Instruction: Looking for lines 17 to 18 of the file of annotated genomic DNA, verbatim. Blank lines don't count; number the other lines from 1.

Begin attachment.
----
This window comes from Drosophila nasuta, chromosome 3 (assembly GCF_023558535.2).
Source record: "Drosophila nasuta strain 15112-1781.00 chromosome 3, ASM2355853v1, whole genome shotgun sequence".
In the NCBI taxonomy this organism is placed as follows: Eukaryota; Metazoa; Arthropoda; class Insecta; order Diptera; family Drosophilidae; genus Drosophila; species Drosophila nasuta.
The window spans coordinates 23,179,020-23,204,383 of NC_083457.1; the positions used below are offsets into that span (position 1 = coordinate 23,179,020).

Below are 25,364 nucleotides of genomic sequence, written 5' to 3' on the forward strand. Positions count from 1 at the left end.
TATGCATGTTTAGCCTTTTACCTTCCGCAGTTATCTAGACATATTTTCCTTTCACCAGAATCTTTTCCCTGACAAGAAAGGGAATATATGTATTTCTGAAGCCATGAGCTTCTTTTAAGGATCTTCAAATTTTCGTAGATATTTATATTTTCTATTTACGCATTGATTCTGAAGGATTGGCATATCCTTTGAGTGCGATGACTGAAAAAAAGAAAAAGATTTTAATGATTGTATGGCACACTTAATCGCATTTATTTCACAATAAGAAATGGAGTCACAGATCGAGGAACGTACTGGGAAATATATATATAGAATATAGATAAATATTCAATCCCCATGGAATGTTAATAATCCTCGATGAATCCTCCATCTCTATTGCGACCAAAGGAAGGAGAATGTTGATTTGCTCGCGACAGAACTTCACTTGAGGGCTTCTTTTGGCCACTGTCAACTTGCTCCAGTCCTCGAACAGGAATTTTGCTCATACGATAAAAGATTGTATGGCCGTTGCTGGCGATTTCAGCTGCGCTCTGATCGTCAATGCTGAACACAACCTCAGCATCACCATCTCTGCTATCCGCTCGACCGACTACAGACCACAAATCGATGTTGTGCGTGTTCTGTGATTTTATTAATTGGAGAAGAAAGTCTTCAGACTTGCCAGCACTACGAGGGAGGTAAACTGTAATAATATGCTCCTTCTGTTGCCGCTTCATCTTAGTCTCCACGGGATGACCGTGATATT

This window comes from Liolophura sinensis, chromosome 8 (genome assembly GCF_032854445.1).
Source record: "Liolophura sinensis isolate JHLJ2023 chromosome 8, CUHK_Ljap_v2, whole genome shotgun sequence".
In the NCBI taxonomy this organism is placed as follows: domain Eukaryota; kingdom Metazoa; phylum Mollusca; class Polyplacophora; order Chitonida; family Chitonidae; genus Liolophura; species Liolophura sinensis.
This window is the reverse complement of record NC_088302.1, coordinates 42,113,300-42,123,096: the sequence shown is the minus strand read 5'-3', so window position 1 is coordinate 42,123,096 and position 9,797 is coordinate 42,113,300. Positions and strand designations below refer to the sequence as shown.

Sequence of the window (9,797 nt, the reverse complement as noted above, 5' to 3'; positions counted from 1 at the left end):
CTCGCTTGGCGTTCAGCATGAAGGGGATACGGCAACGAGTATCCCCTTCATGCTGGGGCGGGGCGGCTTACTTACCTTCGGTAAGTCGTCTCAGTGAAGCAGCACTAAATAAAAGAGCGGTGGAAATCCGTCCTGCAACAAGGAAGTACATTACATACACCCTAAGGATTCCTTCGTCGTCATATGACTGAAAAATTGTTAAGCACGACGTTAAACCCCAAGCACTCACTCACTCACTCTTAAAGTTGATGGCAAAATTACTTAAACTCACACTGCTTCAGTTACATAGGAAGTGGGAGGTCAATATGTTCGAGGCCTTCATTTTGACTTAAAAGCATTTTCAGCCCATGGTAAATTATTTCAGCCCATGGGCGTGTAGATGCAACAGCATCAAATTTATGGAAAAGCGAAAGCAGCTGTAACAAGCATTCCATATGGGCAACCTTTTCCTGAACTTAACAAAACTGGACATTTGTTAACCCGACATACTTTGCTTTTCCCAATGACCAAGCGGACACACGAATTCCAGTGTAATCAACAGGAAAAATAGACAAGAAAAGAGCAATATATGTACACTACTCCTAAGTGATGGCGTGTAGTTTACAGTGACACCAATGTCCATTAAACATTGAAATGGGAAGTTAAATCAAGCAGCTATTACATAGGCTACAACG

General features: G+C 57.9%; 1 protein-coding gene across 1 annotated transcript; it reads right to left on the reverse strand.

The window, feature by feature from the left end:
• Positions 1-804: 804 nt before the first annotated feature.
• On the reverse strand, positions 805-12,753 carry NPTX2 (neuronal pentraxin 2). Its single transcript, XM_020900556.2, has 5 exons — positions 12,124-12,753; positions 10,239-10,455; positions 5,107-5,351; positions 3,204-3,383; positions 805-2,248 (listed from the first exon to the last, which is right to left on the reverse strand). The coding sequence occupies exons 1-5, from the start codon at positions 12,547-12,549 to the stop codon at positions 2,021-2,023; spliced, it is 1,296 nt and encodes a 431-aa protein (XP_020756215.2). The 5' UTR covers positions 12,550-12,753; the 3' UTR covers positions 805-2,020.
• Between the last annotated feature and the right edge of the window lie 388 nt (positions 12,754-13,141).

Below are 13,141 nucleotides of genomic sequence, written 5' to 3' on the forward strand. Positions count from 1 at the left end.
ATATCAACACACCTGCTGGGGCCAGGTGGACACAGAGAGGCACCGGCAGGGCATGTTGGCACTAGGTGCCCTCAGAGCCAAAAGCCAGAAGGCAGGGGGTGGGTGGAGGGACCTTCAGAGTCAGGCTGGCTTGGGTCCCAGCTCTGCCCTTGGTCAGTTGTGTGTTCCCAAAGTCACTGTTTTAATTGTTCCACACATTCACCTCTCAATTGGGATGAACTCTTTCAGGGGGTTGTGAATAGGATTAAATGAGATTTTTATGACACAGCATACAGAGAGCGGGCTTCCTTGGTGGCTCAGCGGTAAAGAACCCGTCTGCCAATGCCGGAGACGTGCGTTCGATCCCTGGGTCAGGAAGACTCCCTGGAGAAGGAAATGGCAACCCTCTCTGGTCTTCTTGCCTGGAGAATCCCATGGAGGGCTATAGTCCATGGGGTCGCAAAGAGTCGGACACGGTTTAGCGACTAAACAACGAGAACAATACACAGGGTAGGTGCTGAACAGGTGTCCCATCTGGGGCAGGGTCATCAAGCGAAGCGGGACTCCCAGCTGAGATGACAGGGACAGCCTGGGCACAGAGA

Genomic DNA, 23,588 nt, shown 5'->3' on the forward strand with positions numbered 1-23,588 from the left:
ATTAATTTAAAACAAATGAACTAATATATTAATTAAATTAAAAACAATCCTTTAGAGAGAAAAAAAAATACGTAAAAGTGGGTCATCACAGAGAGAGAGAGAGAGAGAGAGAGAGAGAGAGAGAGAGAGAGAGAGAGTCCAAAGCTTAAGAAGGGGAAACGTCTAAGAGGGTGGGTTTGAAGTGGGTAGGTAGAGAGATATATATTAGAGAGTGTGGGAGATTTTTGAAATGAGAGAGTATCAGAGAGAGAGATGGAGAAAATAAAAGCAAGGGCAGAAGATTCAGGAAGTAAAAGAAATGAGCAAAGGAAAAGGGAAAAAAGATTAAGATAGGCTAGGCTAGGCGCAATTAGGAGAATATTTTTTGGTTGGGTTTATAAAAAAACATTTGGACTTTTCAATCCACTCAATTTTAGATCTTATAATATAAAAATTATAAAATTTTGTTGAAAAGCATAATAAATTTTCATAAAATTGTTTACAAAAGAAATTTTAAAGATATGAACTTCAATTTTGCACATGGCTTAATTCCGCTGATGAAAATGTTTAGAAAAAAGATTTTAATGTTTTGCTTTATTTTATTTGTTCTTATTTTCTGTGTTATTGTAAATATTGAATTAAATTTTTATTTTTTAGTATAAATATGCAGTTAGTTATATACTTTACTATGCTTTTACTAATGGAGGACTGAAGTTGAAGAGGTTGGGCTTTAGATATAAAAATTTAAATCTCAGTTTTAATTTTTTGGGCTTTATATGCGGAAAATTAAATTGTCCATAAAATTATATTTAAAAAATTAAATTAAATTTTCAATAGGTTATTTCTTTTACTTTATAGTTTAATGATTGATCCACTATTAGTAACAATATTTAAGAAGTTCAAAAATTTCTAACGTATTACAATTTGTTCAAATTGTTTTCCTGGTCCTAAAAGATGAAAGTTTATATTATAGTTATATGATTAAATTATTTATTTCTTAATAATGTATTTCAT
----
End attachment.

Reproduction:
• Between the last annotated feature and the right edge of the window lie 388 nt (positions 12,754-13,141).

Below are 13,141 nucleotides of genomic sequence, written 5' to 3' on the forward strand. Positions count from 1 at the left end.